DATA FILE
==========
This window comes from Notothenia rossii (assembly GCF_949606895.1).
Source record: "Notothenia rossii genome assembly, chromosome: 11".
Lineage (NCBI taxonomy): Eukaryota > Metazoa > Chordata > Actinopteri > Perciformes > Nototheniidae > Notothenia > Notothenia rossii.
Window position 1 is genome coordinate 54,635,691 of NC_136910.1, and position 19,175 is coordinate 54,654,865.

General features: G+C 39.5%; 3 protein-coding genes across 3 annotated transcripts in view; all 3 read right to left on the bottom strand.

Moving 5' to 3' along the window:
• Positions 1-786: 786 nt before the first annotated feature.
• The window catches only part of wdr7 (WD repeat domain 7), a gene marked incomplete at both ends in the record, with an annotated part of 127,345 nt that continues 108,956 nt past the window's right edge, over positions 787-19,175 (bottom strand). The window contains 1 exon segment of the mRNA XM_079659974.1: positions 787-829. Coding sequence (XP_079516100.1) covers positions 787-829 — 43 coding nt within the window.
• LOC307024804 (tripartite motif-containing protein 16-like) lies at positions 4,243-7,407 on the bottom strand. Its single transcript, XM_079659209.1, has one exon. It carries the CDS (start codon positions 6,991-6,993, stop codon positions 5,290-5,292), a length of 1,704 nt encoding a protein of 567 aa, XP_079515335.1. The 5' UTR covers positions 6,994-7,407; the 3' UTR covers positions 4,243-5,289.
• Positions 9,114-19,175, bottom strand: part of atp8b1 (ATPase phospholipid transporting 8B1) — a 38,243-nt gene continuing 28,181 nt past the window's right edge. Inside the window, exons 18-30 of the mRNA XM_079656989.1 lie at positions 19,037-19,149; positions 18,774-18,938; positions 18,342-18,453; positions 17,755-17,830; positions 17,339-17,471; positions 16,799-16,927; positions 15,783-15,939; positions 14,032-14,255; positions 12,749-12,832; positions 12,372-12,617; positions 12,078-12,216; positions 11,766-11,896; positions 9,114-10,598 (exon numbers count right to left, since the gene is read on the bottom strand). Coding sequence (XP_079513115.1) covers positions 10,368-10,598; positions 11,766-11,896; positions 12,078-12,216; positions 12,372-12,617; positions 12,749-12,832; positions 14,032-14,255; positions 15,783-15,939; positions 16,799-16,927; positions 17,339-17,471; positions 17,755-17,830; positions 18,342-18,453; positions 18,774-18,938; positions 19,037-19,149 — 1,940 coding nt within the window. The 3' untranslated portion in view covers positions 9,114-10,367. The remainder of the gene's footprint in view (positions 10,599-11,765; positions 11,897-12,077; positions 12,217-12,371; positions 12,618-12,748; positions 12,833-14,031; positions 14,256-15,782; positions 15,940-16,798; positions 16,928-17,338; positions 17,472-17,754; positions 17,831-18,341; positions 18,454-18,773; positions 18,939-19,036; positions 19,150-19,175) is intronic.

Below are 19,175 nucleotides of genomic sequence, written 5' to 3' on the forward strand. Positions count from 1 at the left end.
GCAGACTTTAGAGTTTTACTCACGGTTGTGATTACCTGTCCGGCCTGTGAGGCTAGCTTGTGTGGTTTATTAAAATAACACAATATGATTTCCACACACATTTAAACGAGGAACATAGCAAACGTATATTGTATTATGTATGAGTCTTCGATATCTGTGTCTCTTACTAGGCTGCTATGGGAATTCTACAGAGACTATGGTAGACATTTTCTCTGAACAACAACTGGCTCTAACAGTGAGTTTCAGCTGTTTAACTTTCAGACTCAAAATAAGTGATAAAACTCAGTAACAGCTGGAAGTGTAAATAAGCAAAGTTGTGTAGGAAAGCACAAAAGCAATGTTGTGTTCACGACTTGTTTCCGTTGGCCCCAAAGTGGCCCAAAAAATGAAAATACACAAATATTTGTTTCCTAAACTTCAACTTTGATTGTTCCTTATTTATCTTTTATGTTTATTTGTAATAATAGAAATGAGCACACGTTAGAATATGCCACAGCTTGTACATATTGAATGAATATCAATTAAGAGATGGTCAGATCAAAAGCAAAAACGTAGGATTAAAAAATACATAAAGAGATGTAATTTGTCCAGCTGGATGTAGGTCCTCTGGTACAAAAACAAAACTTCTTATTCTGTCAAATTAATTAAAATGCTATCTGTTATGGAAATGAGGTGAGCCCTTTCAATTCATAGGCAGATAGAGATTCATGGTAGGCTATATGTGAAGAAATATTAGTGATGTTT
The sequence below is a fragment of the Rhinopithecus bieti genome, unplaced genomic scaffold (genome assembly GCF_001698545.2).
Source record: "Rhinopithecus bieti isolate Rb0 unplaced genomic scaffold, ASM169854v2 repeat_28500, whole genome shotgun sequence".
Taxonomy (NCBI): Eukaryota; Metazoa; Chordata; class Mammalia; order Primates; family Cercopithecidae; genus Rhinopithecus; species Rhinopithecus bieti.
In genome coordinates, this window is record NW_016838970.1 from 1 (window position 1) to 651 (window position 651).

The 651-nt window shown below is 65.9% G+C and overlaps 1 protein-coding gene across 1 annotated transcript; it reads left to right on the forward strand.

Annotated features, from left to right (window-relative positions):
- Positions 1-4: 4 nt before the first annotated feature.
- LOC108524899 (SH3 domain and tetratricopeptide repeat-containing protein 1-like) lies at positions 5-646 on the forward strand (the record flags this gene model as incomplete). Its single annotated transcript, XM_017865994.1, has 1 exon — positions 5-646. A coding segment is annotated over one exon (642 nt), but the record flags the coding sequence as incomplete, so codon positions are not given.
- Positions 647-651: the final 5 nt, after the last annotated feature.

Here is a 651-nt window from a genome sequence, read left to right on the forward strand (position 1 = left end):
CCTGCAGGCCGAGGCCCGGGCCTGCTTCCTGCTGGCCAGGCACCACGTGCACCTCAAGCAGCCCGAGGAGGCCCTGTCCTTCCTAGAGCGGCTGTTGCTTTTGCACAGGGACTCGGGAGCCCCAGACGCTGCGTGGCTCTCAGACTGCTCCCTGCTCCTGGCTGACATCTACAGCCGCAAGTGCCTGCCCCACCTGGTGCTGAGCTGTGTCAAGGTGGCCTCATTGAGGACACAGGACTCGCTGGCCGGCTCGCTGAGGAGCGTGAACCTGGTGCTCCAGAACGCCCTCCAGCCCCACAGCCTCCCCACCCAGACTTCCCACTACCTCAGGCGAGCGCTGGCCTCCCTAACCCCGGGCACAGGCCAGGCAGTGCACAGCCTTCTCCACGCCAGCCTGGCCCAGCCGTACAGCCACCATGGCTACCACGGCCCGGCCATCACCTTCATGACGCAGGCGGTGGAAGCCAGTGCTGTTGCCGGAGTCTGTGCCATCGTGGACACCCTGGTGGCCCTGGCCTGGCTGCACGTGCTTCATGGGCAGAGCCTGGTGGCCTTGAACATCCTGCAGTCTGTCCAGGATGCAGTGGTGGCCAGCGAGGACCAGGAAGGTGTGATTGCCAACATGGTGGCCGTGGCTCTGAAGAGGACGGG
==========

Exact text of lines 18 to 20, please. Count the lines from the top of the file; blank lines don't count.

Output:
Annotated features, from left to right (window-relative positions):
- Positions 1-4: 4 nt before the first annotated feature.
- LOC108524899 (SH3 domain and tetratricopeptide repeat-containing protein 1-like) lies at positions 5-646 on the forward strand (the record flags this gene model as incomplete). Its single annotated transcript, XM_017865994.1, has 1 exon — positions 5-646. A coding segment is annotated over one exon (642 nt), but the record flags the coding sequence as incomplete, so codon positions are not given.